But the reasonableness of the legal principle which forbids general restraint altogether is not the same thing as the reasonableness (as between the parties) of the bargain in any particular case. With regard to the argument that the rule, if it existed, would be an artificial one, and would therefore admit of no exceptions, the judgments of the Judges and of the House of Lords in the case of Egerton v. Earl Brownlow [4 H. L. C. 1], illustrate, I submit, the distinction between a fixed rule of customary law and a rule based on reason and policy. The latter may admit of exceptions, although the former may not.”

(at pages 661-662)

* * *

“The result seems to me to be as follows: General restraints, or, in other words, restraints wholly unlimited in area, are not, as a rule, permitted by the law, although the rule admits of exceptions. Partial restraints, or, in other words, restraints which involve only a limit of places at which, of persons with whom, or of modes in which, the trade is to be carried on, are valid when made for a good consideration, and where they do not extend further than is necessary for the reasonable protection of the covenantee.

A limit in time does not, by itself, convert a general restraint into a partial one. “That which the law does not allow is not to be tolerated because it is to last for a short time only.” In considering, however, the reasonableness of a partial restraint, the time for which it is to be imposed may be a material element to consider.”

(at pages 662-663)

40. The classic judgment of this Court in Gherulal Parakh v. Mahadeodas Maiya, 1959 Supp (2) SCR 406 [“Gherulal”] states as follows:

“… Cheshire and Fifoot in their book on Law of Contract 3rd Edn., observe at p. 280 thus: “The public interests which it is designed to protect are so comprehensive and heterogeneous, and opinions as to what is injurious must of necessity vary so greatly with the social and moral convictions, and at times even with the political views, of different judges, that it forms a treacherous and unstable ground for legal decision. … These questions have agitated the Courts in the past, but the present state of the law would appear to be reasonably clear. Two observations may be made with some degree of assurance.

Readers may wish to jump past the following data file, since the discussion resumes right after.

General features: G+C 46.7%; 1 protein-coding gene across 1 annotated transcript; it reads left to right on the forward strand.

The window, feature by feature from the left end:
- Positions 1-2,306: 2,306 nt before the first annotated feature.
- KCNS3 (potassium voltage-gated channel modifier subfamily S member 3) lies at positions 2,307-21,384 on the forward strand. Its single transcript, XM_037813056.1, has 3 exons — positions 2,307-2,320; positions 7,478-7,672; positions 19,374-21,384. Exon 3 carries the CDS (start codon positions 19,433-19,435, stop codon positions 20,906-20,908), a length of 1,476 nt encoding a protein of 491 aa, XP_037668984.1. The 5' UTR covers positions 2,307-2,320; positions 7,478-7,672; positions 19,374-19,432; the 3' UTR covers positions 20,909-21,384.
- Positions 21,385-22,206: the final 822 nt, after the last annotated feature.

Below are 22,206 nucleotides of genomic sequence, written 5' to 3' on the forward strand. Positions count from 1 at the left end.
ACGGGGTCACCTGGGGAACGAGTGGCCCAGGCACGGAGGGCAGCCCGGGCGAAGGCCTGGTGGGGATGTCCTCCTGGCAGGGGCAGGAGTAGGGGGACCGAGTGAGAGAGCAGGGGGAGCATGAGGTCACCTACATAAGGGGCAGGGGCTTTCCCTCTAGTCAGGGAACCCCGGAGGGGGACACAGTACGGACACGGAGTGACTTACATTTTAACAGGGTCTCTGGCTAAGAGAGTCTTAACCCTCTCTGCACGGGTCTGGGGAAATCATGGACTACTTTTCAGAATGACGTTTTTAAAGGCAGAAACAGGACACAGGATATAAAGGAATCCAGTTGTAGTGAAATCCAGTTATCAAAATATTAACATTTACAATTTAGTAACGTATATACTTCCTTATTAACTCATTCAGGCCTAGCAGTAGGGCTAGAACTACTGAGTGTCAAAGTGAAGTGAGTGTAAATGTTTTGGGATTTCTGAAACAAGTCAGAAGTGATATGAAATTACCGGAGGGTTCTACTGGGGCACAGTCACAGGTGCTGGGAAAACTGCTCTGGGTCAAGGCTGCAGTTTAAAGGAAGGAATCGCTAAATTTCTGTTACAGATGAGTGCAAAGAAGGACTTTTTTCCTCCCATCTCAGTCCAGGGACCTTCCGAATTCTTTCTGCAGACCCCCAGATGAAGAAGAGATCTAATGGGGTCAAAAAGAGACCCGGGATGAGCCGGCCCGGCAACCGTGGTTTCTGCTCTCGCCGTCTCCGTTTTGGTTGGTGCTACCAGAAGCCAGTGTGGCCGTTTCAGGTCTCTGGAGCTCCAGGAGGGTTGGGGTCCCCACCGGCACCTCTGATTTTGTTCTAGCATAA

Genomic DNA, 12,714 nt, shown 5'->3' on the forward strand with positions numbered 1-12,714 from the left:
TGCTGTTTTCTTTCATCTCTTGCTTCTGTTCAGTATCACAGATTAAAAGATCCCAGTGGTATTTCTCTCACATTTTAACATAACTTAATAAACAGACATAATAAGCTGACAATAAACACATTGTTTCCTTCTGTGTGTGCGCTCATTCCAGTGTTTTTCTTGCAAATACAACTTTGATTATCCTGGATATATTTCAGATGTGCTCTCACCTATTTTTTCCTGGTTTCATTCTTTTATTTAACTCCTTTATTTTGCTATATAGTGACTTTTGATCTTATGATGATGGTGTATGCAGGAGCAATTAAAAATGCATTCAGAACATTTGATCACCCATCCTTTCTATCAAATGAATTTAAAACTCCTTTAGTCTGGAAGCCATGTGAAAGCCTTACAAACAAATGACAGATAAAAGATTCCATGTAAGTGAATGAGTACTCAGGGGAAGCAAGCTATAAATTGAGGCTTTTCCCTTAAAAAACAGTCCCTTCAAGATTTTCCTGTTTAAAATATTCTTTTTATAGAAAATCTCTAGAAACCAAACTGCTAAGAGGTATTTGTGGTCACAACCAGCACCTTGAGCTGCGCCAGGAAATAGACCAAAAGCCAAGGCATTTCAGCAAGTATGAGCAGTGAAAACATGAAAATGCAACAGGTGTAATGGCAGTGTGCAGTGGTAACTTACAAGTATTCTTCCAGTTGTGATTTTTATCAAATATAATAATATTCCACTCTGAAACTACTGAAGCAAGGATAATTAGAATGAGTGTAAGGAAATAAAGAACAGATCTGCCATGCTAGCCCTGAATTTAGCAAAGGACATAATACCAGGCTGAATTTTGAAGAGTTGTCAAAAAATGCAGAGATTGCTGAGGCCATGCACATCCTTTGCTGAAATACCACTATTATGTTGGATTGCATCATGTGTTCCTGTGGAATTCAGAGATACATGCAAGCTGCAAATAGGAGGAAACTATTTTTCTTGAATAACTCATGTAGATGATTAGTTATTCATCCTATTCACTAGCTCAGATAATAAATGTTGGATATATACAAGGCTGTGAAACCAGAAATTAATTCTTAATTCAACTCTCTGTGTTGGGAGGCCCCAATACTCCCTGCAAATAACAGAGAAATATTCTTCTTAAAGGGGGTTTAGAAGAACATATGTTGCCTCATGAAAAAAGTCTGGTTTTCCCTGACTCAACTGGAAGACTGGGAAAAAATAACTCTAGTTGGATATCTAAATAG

First, although the rules already established by precedent must be moulded to fit the new conditions of a changing world, it is no longer legitimate for the Courts to invent a new head of public policy. A judge is not free to speculate upon what, in his opinion, is for the good of the community. He must be content to apply, either directly or by way of analogy, the principles laid down in previous decisions.

He must expound, not expand, this particular branch of the law. Secondly, even though the contract is one which prima facie falls under one of the recognized heads of public policy, it will not be held illegal unless its harmful qualities are indisputable. The doctrine, as Lord ATKIN remarked in a leading case, “should only be invoked in clear cases in which the harm to the public is substantially incontestable, and does not depend upon the idiosyncratic inferences of a few judicial minds … In popular language … the contract should be given the benefit of the doubt.”

Anson in his Law of Contract states the same rule thus, at p. 216: “Jessel, M.R., in 1875, stated a principle which is still valid for the Courts, when he said: ‘You have this paramount public policy to consider, that you are not lightly to interfere with the freedom of contract ‘; and it is in reconciling freedom of contract with other public interests which are regarded as of not less importance that the difficulty in these cases arises …. We may say, however, that the policy of the law has, on certain subjects, been worked into a set of tolerably definite rules.